It has been known for a number of years that there have been tetrapod tracks predating Stegocepgalians by tens of millions of years at the least, and now this article has put forward the claim the tracks were made in a non-marine environment. There also seems to be evidence of digit impressions and a lack of signs of body or tail drag, inferring this was an organism well developed for terrestrial locomotion.
It seems very problematic though that these tracks long predate all of the 'famous' transitional forms, and even Ichthyostega is thought to have dragged itself along with it's front limbs, the back limbs not load-bearing. The earliest vertebrates that appear suited for terrestrial motion don't appear in the fossil record until ~350 mya, but these tracks are 40 myr before that.
What exactly does this tell us about tetrapod evolution? Could all of these transitional species we've found belong to a lineage that went completely extinct while all living tetrapods come from the line that made these tracks? Or even more interestingly, perhaps the amphibian group developed from Stegocephalians while Amniotes come from the other? It seems like the craziest story of convergent evolution ever, two completely different lineages gaining traits for terrestrial locomotion within the same time frame as one another.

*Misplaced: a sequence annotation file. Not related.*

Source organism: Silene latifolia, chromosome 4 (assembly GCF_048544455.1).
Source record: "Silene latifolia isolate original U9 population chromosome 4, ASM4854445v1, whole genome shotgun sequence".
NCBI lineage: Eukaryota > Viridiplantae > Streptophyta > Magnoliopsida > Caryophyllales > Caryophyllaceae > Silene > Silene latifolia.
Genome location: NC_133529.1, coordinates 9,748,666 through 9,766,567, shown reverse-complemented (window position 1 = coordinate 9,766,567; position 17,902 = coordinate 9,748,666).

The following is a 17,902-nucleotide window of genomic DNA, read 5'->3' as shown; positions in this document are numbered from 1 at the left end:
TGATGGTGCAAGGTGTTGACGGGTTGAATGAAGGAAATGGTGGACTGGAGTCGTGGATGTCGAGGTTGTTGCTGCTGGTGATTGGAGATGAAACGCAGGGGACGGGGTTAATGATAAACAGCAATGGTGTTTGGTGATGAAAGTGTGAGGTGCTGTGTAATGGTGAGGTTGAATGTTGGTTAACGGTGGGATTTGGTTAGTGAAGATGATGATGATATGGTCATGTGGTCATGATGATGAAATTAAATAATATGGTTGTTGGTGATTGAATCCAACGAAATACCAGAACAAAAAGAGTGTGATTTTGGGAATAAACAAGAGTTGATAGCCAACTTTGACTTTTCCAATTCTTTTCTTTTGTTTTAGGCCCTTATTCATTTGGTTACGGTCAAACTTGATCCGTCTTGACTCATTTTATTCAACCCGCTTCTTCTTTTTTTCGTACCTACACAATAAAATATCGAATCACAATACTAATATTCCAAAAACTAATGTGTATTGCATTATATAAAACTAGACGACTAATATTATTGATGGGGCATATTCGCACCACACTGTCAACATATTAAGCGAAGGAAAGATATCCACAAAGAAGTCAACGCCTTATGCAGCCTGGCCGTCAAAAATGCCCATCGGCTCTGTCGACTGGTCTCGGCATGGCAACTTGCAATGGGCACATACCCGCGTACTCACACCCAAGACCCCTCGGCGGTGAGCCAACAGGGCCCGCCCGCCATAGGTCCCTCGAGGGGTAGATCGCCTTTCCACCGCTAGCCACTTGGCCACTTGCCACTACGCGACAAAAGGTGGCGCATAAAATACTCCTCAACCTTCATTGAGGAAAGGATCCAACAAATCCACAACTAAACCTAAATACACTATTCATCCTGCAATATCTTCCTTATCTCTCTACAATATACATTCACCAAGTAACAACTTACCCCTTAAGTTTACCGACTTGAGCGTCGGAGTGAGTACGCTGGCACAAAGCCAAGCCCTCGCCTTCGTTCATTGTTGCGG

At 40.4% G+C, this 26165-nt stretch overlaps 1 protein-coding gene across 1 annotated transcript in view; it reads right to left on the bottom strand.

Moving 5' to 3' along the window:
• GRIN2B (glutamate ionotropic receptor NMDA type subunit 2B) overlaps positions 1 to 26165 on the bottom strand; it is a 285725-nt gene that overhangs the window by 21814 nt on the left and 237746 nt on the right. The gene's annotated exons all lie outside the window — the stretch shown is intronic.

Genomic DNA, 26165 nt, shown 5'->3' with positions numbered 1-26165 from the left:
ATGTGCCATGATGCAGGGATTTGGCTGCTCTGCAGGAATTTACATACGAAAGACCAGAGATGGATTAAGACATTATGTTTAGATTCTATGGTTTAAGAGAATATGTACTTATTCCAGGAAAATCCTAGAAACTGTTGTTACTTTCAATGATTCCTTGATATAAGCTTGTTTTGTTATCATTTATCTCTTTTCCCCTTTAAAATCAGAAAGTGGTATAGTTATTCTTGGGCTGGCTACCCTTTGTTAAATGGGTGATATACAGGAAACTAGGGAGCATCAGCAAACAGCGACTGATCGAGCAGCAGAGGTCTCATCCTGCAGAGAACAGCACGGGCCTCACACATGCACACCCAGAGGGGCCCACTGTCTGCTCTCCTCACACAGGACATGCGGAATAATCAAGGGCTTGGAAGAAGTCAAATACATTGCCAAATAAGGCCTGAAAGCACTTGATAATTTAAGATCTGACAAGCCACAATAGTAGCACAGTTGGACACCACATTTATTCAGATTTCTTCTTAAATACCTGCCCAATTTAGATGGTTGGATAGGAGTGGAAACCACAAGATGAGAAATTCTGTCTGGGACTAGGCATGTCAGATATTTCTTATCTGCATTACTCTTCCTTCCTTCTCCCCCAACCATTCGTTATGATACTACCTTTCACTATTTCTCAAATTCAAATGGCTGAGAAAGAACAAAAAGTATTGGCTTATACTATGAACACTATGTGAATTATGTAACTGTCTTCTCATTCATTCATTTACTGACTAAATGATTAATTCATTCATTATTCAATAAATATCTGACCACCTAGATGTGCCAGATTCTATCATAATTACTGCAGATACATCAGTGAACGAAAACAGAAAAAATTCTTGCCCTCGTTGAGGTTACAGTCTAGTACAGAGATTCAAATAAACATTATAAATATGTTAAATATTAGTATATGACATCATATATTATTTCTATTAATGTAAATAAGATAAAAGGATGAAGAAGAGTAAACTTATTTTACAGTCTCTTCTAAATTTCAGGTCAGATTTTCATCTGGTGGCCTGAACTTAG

I contain an amount of skepticism about these tracks, it seems like too fantastic a claim to me that in a span of 30 mya, we basically went from Entelognathus to vertebrates fully suited to walking on land based on these tracks. We still don't know very much about the tracks or the evolution from aquatic to terrestrial living in general, so there's a lot to still discover. It's all very fascinating how non-linear the whole thing seems to be, and the terapod family tree could be completely different to how we've previously thought of it.